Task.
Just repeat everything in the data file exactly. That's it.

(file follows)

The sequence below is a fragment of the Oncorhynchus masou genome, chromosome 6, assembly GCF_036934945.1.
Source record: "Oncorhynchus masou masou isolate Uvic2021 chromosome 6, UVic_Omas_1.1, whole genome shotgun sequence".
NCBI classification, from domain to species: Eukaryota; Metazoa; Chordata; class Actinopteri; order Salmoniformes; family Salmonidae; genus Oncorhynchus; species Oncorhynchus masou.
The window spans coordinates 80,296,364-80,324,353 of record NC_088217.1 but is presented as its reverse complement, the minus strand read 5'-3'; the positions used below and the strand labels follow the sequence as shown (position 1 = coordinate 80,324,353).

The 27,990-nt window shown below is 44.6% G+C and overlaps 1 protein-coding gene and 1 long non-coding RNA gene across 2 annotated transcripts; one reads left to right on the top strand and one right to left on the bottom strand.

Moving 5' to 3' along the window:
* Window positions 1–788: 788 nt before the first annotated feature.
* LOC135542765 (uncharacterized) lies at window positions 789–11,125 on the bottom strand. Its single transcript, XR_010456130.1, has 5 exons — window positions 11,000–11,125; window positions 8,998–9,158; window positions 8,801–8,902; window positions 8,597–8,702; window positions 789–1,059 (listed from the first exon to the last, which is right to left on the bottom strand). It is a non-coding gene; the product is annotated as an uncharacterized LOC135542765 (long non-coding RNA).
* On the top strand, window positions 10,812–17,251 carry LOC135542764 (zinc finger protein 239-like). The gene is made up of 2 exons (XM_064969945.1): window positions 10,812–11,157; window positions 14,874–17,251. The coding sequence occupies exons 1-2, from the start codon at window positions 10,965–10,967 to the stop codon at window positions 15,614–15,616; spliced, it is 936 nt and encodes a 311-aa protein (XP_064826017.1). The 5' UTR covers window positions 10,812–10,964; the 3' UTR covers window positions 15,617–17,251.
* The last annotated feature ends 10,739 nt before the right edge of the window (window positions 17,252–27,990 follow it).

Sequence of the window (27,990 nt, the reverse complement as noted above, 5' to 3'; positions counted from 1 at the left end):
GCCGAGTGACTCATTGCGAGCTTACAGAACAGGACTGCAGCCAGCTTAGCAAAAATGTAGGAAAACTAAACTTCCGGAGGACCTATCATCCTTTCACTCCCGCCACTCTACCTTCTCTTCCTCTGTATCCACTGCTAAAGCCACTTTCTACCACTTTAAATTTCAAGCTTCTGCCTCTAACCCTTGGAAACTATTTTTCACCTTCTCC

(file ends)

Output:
The sequence below is a fragment of the Oncorhynchus masou genome, chromosome 6, assembly GCF_036934945.1.
Source record: "Oncorhynchus masou masou isolate Uvic2021 chromosome 6, UVic_Omas_1.1, whole genome shotgun sequence".
NCBI classification, from domain to species: Eukaryota; Metazoa; Chordata; class Actinopteri; order Salmoniformes; family Salmonidae; genus Oncorhynchus; species Oncorhynchus masou.
The window spans coordinates 80,296,364-80,324,353 of record NC_088217.1 but is presented as its reverse complement, the minus strand read 5'-3'; the positions used below and the strand labels follow the sequence as shown (position 1 = coordinate 80,324,353).

The 27,990-nt window shown below is 44.6% G+C and overlaps 1 protein-coding gene and 1 long non-coding RNA gene across 2 annotated transcripts; one reads left to right on the top strand and one right to left on the bottom strand.

Moving 5' to 3' along the window:
* Window positions 1–788: 788 nt before the first annotated feature.
* LOC135542765 (uncharacterized) lies at window positions 789–11,125 on the bottom strand. Its single transcript, XR_010456130.1, has 5 exons — window positions 11,000–11,125; window positions 8,998–9,158; window positions 8,801–8,902; window positions 8,597–8,702; window positions 789–1,059 (listed from the first exon to the last, which is right to left on the bottom strand). It is a non-coding gene; the product is annotated as an uncharacterized LOC135542765 (long non-coding RNA).
* On the top strand, window positions 10,812–17,251 carry LOC135542764 (zinc finger protein 239-like). The gene is made up of 2 exons (XM_064969945.1): window positions 10,812–11,157; window positions 14,874–17,251. The coding sequence occupies exons 1-2, from the start codon at window positions 10,965–10,967 to the stop codon at window positions 15,614–15,616; spliced, it is 936 nt and encodes a 311-aa protein (XP_064826017.1). The 5' UTR covers window positions 10,812–10,964; the 3' UTR covers window positions 15,617–17,251.
* The last annotated feature ends 10,739 nt before the right edge of the window (window positions 17,252–27,990 follow it).

Sequence of the window (27,990 nt, the reverse complement as noted above, 5' to 3'; positions counted from 1 at the left end):
GCCGAGTGACTCATTGCGAGCTTACAGAACAGGACTGCAGCCAGCTTAGCAAAAATGTAGGAAAACTAAACTTCCGGAGGACCTATCATCCTTTCACTCCCGCCACTCTACCTTCTCTTCCTCTGTATCCACTGCTAAAGCCACTTTCTACCACTTTAAATTTCAAGCTTCTGCCTCTAACCCTTGGAAACTATTTTTCACCTTCTCC